Wednesday, April 6, 2011

Armed Forces - Elvis Costello and the Attractions

Armed Forces
Elvis Costello and the Attractions
Columbia JC 35709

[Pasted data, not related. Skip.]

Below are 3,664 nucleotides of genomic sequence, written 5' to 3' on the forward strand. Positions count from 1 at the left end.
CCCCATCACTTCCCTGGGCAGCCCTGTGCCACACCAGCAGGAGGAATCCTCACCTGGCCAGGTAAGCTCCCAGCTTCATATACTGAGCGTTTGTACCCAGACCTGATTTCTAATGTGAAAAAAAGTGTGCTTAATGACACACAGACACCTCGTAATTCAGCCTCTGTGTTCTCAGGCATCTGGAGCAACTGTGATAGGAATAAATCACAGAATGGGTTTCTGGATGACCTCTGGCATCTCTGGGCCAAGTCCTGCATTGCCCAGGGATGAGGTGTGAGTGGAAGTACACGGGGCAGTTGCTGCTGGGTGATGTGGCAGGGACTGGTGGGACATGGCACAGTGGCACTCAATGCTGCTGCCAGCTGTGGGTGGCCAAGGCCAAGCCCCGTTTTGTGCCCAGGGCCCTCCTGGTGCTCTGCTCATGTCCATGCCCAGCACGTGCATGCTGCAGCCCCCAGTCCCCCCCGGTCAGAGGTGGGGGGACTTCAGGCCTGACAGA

I initially thought that Elvis Costello was a punk.  I first saw him on "Saturday Night Live" delivering a blistering version of "Radio, Radio" and in a promotional video for "Pump It Up" which featured him spastically stomping his way through the song apparently seething with anger.  "Aha," I thought, "so this is punk rock."  Of course if I had heard his debut album "My Aim Is True" first, I would have realized how wrong I was - he may have been angry but he was no punk.  EC was a classic power popper just like his comrade Nick Lowe which I found out when I bought this shortly after its release in 1979.  This album is just as scathing and bitter as "Never Mind the Bollocks," but EC's commitment to pop craftmanship is evident throughout - no 3 chord primitivism for him.  For me that is a good thing, I listen to this more than my Ramones, Sex Pistols or Damned records.  It never gets boring.  "(What's So Funny 'Bout) Peace, Love, and Understanding" was the hit single, but if you changed the words to be about romance, it is not all that removed from the music of the Ronettes or Bruce Springsteen, dramatic mainstream pop delivered with a wall of sound.  My favorite song on the album is "Green Shirt" with it's sustained tension and drumbeats that rattle on my skull like a billy club.  The underlying violence in the song reappears throughout the album whether involving romance in "Accidents Will Happen," geopolitics in the brilliant "Oliver's Army," careerism in "Senior Service," or education in "Goon Squad."  The flip side to all this hostility is that Costello's attitude towards love and human relations is decidedly misanthropic, bordering on misogynistic.  The original title of this album was "Emotional Fascism" which would be an apt title for a record that so blatantly views relationships in terms of power and control.  Costello's sardonic perspective is pretty harsh even for a pill like myself, but it is easy for me to cut him some slack because he writes such amazing lyrics, his love of word play and his sarcasm are enormously appealing to me.  I consider him the best lyricist of his generation.  This is a gloomy record but it is also lots of fun and musically it is very compelling.  It is my favorite Elvis Costello record and one of the very best records of the late 1970s.  It was the record that got me excited about the New Wave.  I didn't believe in punk, I liked the excitement but thought it was regressive and a dead end.  Listening to "Armed Forces" in 1979 I recognized that it was a departure from the 1970s AOR stuff I was used to hearing - Boston, Aerosmith, Eagles, and so on, yet it was not all that different than the Beatles - Costello even quotes the closing riff from "You Never Give Me Your Money" at the end of "Party Girl."  Costello was taking the musical values of the 1960s and building on them with a modern sensibility.  This was progress and it got me interested in modern music and the future of rock again.  Recommended to sociopathic Paul McCartney fans.           

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